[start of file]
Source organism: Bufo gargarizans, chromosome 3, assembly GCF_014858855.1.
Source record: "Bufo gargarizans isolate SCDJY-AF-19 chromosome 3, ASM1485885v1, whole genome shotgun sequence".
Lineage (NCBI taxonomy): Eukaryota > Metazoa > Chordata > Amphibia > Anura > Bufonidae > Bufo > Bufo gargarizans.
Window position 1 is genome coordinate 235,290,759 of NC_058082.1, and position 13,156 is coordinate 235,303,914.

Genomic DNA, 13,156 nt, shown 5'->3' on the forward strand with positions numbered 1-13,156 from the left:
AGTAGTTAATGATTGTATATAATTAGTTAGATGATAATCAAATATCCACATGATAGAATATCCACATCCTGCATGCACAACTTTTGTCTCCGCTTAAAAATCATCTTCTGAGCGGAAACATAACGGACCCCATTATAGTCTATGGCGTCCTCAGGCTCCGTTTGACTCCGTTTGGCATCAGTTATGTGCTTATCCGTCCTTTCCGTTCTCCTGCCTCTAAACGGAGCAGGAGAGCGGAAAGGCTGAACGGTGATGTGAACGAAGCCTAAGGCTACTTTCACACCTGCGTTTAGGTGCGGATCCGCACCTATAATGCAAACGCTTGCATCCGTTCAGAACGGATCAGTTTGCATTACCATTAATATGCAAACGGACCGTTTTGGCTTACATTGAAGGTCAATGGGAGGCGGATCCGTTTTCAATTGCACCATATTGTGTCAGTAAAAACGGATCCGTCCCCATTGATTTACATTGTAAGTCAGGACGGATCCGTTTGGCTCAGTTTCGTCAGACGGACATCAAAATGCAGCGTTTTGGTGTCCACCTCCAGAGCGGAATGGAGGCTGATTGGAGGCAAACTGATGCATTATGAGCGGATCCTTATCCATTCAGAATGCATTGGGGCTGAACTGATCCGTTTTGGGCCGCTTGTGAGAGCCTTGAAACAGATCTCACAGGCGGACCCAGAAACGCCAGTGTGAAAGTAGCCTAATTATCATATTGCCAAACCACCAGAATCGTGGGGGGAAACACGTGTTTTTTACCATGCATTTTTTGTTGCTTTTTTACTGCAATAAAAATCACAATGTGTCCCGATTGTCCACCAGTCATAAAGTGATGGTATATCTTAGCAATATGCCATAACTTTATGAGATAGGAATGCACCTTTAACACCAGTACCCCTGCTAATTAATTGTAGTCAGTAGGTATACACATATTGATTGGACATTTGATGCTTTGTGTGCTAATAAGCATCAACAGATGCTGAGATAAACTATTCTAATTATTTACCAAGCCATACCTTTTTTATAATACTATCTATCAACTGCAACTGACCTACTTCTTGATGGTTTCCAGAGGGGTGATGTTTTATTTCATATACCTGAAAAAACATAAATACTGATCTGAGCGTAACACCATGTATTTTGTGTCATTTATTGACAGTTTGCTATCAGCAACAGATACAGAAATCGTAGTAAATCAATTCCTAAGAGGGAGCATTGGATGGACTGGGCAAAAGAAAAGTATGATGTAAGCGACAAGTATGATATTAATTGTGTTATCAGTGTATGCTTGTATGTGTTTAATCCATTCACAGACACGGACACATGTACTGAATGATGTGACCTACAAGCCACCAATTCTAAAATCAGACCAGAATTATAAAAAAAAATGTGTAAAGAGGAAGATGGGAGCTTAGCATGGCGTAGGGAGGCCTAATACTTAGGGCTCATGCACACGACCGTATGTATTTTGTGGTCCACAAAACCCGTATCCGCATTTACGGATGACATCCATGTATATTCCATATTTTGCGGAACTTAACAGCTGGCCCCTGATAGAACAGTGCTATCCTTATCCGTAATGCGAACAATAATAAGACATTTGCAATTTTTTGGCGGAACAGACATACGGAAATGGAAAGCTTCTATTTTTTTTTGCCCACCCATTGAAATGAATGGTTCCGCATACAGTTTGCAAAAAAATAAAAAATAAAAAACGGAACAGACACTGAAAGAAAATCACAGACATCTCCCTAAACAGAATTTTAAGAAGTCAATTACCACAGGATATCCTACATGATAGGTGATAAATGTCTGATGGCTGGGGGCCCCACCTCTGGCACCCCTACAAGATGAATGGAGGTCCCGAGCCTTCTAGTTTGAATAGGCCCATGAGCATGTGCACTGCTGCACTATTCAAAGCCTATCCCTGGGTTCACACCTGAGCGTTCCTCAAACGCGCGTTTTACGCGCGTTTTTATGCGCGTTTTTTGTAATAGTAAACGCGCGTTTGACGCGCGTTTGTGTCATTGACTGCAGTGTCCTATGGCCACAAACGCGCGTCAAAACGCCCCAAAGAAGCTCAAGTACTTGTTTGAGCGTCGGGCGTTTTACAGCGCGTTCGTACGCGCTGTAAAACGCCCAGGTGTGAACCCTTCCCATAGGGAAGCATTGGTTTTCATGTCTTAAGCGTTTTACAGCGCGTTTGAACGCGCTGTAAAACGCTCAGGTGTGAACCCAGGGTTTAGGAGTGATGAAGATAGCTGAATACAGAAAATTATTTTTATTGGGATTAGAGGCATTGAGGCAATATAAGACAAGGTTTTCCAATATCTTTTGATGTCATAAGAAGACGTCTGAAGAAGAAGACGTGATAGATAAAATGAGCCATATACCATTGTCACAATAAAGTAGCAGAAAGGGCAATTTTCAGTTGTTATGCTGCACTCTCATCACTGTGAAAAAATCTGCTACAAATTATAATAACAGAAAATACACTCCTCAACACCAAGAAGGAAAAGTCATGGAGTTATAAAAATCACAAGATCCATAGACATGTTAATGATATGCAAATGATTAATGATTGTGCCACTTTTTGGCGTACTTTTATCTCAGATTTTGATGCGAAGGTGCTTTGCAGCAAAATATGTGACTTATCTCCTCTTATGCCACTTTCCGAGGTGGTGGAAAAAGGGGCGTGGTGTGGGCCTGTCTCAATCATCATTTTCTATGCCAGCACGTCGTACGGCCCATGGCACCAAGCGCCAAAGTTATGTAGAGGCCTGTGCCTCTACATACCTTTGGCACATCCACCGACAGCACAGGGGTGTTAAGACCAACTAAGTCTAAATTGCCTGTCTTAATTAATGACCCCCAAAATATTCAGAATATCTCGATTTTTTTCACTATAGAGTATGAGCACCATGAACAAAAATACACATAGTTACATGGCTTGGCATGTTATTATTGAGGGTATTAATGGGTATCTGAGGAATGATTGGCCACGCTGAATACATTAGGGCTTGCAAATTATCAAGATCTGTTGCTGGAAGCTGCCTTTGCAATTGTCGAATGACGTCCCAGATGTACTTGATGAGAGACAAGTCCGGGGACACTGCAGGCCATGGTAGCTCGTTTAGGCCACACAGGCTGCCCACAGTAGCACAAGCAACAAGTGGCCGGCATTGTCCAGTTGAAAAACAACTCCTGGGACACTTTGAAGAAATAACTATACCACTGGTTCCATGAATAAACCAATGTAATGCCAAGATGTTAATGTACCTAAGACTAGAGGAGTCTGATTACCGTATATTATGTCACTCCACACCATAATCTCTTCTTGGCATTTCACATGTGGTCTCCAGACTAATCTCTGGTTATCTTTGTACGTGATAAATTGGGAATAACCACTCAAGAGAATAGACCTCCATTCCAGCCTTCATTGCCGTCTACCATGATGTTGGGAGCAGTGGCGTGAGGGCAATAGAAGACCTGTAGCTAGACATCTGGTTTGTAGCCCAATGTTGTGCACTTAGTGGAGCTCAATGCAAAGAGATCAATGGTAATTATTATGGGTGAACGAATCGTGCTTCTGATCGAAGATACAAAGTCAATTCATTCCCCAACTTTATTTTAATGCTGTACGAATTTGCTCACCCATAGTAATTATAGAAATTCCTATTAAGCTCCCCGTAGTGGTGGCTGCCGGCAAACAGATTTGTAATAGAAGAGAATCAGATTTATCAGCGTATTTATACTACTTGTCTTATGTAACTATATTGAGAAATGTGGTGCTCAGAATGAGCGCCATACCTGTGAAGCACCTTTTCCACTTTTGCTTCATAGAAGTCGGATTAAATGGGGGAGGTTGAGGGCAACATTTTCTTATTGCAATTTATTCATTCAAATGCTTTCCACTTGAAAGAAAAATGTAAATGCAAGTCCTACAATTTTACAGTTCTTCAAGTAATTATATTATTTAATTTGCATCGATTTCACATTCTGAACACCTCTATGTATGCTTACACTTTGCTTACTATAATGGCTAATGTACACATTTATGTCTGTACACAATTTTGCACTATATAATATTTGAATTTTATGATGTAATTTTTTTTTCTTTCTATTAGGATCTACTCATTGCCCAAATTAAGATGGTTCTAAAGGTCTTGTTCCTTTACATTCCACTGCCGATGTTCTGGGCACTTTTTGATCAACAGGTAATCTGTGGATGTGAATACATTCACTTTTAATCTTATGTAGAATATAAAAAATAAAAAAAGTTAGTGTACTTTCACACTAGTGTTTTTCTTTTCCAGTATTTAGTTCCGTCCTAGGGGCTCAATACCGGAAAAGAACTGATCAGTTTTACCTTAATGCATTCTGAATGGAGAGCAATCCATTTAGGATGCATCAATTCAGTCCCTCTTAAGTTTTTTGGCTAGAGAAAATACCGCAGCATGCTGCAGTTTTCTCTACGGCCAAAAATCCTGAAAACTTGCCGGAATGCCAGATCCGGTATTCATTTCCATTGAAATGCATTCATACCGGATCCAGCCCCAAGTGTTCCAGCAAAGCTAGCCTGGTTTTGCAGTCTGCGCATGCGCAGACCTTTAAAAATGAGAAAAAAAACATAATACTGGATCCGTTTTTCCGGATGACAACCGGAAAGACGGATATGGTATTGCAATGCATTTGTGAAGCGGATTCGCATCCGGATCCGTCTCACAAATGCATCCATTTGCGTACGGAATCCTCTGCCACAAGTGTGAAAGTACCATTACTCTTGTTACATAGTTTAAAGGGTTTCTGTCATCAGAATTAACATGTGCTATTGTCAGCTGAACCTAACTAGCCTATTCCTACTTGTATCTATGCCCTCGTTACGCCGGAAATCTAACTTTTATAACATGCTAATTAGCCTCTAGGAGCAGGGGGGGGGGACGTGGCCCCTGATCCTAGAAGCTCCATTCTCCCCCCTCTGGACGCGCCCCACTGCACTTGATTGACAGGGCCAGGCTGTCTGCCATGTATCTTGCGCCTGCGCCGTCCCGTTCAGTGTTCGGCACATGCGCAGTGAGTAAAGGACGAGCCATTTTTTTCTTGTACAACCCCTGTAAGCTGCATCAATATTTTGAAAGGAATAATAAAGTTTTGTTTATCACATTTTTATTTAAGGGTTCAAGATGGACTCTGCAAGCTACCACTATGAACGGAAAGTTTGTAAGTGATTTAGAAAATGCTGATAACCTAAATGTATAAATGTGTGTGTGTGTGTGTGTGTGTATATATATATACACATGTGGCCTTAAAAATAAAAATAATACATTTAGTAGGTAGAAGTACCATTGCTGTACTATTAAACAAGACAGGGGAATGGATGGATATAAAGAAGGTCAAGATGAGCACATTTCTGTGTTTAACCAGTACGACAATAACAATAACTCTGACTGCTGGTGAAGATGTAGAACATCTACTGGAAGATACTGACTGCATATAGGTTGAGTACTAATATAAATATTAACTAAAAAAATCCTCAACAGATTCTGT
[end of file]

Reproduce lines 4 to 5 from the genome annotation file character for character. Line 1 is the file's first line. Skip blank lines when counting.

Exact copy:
Window position 1 is genome coordinate 235,290,759 of NC_058082.1, and position 13,156 is coordinate 235,303,914.

Genomic DNA, 13,156 nt, shown 5'->3' on the forward strand with positions numbered 1-13,156 from the left: